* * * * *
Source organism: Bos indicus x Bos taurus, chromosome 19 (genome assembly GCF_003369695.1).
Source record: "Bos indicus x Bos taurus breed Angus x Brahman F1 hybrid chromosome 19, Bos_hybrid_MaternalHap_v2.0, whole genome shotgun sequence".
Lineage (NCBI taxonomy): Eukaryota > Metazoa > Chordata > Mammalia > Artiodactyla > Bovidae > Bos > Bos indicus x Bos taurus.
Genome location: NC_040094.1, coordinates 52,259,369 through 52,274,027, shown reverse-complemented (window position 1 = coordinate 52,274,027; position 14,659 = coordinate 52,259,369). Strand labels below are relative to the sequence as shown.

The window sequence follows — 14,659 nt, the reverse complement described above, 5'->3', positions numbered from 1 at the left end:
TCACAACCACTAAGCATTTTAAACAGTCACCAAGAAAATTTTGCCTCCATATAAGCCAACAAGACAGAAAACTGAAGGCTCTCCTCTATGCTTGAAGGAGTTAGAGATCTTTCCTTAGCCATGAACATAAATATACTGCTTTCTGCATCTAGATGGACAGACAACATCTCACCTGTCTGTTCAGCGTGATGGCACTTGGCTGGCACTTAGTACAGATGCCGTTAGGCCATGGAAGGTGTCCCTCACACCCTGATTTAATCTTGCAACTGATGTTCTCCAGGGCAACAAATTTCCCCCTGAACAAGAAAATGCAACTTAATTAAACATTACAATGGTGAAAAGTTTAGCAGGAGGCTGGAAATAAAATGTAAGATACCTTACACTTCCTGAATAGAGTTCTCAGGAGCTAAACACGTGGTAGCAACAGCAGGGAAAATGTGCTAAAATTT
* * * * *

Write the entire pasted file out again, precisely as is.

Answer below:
Source organism: Bos indicus x Bos taurus, chromosome 19 (genome assembly GCF_003369695.1).
Source record: "Bos indicus x Bos taurus breed Angus x Brahman F1 hybrid chromosome 19, Bos_hybrid_MaternalHap_v2.0, whole genome shotgun sequence".
Lineage (NCBI taxonomy): Eukaryota > Metazoa > Chordata > Mammalia > Artiodactyla > Bovidae > Bos > Bos indicus x Bos taurus.
Genome location: NC_040094.1, coordinates 52,259,369 through 52,274,027, shown reverse-complemented (window position 1 = coordinate 52,274,027; position 14,659 = coordinate 52,259,369). Strand labels below are relative to the sequence as shown.

The window sequence follows — 14,659 nt, the reverse complement described above, 5'->3', positions numbered from 1 at the left end:
TCACAACCACTAAGCATTTTAAACAGTCACCAAGAAAATTTTGCCTCCATATAAGCCAACAAGACAGAAAACTGAAGGCTCTCCTCTATGCTTGAAGGAGTTAGAGATCTTTCCTTAGCCATGAACATAAATATACTGCTTTCTGCATCTAGATGGACAGACAACATCTCACCTGTCTGTTCAGCGTGATGGCACTTGGCTGGCACTTAGTACAGATGCCGTTAGGCCATGGAAGGTGTCCCTCACACCCTGATTTAATCTTGCAACTGATGTTCTCCAGGGCAACAAATTTCCCCCTGAACAAGAAAATGCAACTTAATTAAACATTACAATGGTGAAAAGTTTAGCAGGAGGCTGGAAATAAAATGTAAGATACCTTACACTTCCTGAATAGAGTTCTCAGGAGCTAAACACGTGGTAGCAACAGCAGGGAAAATGTGCTAAAATTT